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How to deal when your ‘mental bandwidth’ is totally maxed out

Co-founder of resilience platform Springfox, Peta Sigley shares her tips to stop overloading your brain.

Did you know that like the internet, your brain is constantly processing things at crazy speeds and that it does in fact have limits?

So yes, when you’re driving the kids to school, on the handsfree to your mum organising weekend plans but really thinking about what on earth you’re going to make for dinner – you’re doing too much.

The stress you feel is your brain’s way of telling you that it’s being overloaded. Think of it like the spinning wheel of death on your Mac.

Speaking on Body+Soul’s daily podcast Healthy-ish, co-founder of resilience platform Springfox, Peta Sigley (who is also completing a PhD in Psychology), says that the idea of ‘mental bandwidth’ is a concept people really like and latch on to – because it’s so relatable.

“The brain processes about 11 billion bits per second. So that’s a lot. Yet in the conscious state, it’s about one hundred bits per second. And we know that having a one on one conversation requires about sixty four bits of processing capacity,” she tells host Felicity Harley on the Healthy-ish episode Manage your mental bandwidth like a boss.

She adds that COVID-19 has ‘slammed’ into our bandwidth and is really having an impact on the amount we can take on.

“COVID has really ratcheted up the gear. In terms of bandwidth, we’re finding people are procrastinating. They’re worrying about making decisions…they’re not as accurate. They’re slower. There’s a whole heap of stuff going on and that’s literally just to skim the surface of the reality,” she says.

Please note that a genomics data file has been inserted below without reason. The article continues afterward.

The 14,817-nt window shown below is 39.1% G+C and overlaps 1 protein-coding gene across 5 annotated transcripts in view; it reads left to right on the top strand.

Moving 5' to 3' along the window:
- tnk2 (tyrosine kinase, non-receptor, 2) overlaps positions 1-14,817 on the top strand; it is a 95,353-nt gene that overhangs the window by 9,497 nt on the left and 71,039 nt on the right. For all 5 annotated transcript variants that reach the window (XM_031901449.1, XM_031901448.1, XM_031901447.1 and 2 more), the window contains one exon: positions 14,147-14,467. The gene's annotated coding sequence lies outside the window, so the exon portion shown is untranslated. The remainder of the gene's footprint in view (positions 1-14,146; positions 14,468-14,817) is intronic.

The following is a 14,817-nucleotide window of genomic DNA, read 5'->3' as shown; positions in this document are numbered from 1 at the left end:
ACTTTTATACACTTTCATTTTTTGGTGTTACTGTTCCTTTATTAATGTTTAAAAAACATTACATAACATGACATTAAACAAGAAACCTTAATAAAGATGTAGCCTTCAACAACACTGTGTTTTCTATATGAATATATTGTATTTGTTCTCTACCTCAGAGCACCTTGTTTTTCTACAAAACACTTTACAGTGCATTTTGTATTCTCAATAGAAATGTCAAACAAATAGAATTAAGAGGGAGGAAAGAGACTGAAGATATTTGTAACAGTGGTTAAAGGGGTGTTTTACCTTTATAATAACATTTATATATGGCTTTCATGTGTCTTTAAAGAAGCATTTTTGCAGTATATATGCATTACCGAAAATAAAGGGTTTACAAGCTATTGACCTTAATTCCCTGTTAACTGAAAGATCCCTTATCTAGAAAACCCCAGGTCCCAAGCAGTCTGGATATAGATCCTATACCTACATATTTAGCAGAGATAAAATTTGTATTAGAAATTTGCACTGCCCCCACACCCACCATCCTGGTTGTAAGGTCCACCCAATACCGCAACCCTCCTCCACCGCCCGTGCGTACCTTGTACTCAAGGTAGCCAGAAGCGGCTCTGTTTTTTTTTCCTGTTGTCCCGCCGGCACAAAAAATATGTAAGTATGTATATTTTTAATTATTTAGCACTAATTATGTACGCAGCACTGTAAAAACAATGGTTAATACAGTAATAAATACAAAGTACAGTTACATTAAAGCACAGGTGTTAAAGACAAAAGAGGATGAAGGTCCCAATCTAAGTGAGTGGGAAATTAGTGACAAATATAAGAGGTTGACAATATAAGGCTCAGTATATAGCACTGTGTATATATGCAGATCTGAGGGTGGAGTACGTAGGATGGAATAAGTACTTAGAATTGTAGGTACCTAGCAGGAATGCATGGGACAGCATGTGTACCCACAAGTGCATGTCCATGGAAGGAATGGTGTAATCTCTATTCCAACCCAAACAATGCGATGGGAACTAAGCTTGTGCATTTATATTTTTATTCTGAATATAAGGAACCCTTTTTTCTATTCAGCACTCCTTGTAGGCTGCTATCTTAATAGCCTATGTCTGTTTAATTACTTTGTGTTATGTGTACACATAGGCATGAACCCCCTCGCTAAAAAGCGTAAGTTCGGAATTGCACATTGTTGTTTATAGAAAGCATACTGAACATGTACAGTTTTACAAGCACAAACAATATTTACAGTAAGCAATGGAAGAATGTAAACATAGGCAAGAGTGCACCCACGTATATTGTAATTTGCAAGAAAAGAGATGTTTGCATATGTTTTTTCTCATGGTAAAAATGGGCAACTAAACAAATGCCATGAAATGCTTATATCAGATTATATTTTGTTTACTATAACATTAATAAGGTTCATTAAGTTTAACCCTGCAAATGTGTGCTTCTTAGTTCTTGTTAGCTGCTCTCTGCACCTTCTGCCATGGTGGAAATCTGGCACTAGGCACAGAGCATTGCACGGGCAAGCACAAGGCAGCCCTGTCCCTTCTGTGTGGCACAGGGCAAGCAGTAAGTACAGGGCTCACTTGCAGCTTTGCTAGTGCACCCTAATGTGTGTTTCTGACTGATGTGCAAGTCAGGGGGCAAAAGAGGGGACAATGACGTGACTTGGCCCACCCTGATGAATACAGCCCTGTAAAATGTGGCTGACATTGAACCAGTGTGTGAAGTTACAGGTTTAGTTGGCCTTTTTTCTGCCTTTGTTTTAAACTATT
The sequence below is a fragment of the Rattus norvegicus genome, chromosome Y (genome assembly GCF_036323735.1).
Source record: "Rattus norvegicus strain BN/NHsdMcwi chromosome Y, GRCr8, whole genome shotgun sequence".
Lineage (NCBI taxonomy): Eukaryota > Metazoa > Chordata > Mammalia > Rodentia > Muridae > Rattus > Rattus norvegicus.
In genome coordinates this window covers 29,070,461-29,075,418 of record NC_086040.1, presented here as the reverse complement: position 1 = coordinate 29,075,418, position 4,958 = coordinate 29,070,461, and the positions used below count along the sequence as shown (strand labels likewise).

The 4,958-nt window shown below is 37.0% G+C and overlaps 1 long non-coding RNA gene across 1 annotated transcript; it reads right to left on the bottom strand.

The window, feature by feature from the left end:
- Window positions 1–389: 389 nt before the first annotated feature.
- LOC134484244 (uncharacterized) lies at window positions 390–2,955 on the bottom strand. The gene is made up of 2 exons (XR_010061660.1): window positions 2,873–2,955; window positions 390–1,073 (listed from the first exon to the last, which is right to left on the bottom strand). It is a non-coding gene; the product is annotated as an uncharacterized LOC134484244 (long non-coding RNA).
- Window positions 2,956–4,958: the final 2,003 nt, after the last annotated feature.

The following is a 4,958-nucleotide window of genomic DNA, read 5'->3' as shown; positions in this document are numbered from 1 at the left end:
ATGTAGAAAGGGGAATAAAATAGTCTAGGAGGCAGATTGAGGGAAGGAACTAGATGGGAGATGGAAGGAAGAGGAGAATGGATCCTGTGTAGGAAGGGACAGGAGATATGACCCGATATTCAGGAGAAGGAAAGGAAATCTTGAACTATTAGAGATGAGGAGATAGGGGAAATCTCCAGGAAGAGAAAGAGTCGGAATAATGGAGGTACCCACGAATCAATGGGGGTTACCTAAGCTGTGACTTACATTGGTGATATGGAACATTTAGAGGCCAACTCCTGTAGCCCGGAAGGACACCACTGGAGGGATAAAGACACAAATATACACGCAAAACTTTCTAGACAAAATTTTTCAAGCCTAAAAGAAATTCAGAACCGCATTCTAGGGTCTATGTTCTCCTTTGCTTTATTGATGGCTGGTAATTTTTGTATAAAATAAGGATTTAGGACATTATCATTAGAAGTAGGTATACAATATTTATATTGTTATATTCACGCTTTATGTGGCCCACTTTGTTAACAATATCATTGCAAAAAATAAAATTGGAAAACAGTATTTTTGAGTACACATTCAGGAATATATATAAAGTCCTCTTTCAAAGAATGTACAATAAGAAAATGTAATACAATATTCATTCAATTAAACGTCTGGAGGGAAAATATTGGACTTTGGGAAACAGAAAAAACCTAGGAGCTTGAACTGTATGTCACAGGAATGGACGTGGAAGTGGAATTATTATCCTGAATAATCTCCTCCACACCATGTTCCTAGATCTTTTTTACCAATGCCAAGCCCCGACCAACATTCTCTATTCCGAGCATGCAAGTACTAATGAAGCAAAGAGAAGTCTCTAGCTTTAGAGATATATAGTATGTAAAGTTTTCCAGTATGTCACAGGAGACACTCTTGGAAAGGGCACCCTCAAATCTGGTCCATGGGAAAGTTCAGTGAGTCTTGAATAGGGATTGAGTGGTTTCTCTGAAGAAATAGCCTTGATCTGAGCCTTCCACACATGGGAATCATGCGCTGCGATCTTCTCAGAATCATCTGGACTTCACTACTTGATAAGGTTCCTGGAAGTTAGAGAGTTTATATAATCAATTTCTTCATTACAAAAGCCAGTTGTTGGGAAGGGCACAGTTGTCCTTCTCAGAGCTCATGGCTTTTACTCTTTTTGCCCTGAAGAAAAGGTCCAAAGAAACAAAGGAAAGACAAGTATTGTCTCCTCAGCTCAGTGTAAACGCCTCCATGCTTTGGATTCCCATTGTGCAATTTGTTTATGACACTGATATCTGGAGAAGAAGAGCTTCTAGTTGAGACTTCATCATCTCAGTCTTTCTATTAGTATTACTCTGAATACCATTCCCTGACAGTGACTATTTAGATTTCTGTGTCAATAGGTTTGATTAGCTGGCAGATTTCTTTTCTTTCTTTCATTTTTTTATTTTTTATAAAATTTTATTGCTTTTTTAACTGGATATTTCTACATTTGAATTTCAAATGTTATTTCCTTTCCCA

It makes sense, given the continuing uncertainty we face about our future – even in Australia where COVID rates are very low. Outbreaks and lockdowns are constantly changing the game.

“Am I going to work or am I not going to work? What does that mean for my job security? What does that mean for my financial security? Am I going to have to home school children again? Where am I wearing a mask where I’m not wearing a mask?…Add to that feeling isolated, feeling lonely, even in a really busy house, losing that sense of self…when we work with people, that’s what we’re hearing all the time.”

Sigley says that when we get repeatedly overloaded we can get into a pattern of rumination and agitation.

“We do start to become hyper vigilant, which will drive things like stress levels that will drive things like anxiety, self-doubt, and being highly self-critical. We know that it impacts us not just cognitively, but we also start to see the emotional impacts and the physical impacts,” she explains.

One of the biggest things we can do to break the cycle of being overloaded is learning to say ‘no’.

Sigley says that we struggle with ‘the disease to please’ (women in particular). We don’t want to be seen as uncaring or unlikable, so we make ourselves amenable to people whenever we can.

“It’s OK to say ‘No!’. Self-care is not selfish. Self-care is about ensuring I’m there not only for myself, but for all the people that I’m saying yes to on an ongoing basis,” she says.

The boundaries we set to give ourselves time for self-care are important; to preserve our bandwidth for the things and people that do really matter in our lives.

Sigley’s tips for creating boundaries

1. Find Balance

Make sure that you have time to exercise, to connect, but also to recover and clear your mind of the mental loads we’re so often carrying on a daily basis.

2. Self-reflection

“We want that positive adaptation, that positive growth, and that requires a level of self-reflection,” she says.

Ask yourself questions about what’s working, what isn’t, what’s important and what else you’d like to be able to do in your life.

3. Segment your day

“We have to put up some constraints and understand where we are spending time and what we can do. I really strongly say you need to be starting to segment your day and setting a time for yourself,” Sigley adds.

4. Progress not perfection

“As soon as we start getting to that perfectionist line of thinking, I should do this. I must do that, we set ourselves up for failure. We know we’re not going to get it right every time,” she says.

We need to know we’re going to make mistakes, get things wrong – and it’s these lessons that keep us going.

Basically, don’t use up your remaining, precious bandwidth with worrying about getting everything right.

Sounds like pretty sage advice to us.

Peta Sigley is the co-founder of online resilience platform, Springfox, and joins host Felicity Harley. She’s also studying a PhD in Psychology.

You can find out more about Peta and Springfox, here.